Technology plays a key role in a nation’s economic security, which is gaining ground as a new force behind the shifting world order, Seoul National University professor Lee Jeong-dong said Tuesday.
“Defending a country was the basic concept of military security. However, with supply chains spanning across the globe now, it is only possible with economic security. And at the core of economic security is technological sovereignty,” said Lee, speaking at the fourth Korea Herald Biz Forum titled “Shape of the Future,” held at the Shilla Seoul.
In his keynote speech, the professor who served as a special adviser to the president for economy and technology until May this year, defined tech sovereignty as a country‘s ability to secure core technology essential for its economy and social welfare system.
“It can be attained only by accumulating trials and errors in its effort to create something original. Followers who circumvent this process won’t achieve that,” Lee said.
As Tuesday’s discussion focused mainly on trends to shape the post-pandemic world, Lee said the much-discussed US-China tech war is just another way of explaining the race for tech sovereignty.
“What we are seeing is nations, not just the US and China, vying to secure core technologies, and the manufacturing infrastructure to support it, as tech sovereignty requires both,” he said.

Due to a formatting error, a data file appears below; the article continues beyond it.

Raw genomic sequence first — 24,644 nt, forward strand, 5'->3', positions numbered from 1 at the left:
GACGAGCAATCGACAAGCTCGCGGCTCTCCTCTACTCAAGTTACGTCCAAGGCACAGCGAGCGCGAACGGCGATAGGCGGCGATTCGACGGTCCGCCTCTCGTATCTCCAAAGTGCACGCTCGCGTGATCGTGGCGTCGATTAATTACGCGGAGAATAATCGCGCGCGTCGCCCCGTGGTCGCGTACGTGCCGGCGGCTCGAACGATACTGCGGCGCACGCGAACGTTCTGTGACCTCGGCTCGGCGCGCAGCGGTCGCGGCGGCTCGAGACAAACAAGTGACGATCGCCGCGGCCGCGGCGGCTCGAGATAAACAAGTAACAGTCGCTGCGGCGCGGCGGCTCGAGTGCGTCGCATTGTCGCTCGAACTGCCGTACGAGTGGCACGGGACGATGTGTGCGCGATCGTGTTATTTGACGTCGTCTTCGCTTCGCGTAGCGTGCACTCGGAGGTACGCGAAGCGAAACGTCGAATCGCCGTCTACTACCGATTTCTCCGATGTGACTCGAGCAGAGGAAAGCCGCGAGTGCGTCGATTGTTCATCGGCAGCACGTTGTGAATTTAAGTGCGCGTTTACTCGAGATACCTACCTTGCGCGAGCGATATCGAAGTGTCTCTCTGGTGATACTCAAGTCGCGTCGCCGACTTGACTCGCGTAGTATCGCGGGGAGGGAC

Lee pointed to how the US passed innovation and competition laws so the federal governments could support new technological development and nurture new talent.
In the case of Japan, the new administration is considering setting up a 1 trillion-won tech fund to incentivize tech companies like Taiwan’s TSMC who has recently announced plans to build a chip plant in Japan.
In Europe, EU-level talks on technological sovereignty have been had, Lee said during his speech.
Despite growing competition, however, Lee voiced caution against economic nationalism.
“There is a tendency for people to talk the self-reliant economy when we talk about technological sovereignty -- meaning we have to close our borders in terms of technology. Actually it’s the opposite. Technological sovereignty should be based on reliance and values in an open network,” Lee said.
Lee also urged South Korea to abandon the “developing country mindset” and be willing to take the uncharted path for creating original technologies, designs or concepts.
“When the Bank of Korea raised the base interest rate recently, the international media reported it as the first central bank from the developed world to start tapering.
“Korea is already considered a developed country in the world. Now is time that we need to upgrade our own mindset,” he said.
The scholar called for bipartisan cooperation and cross-sector collaboration for Korea to achieve tech sovereignty.
“We need bipartisan partnership for technological sovereignty and also need cooperation between the government and the private sector,” Lee said.
By Yim Hyun-su (firstname.lastname@example.org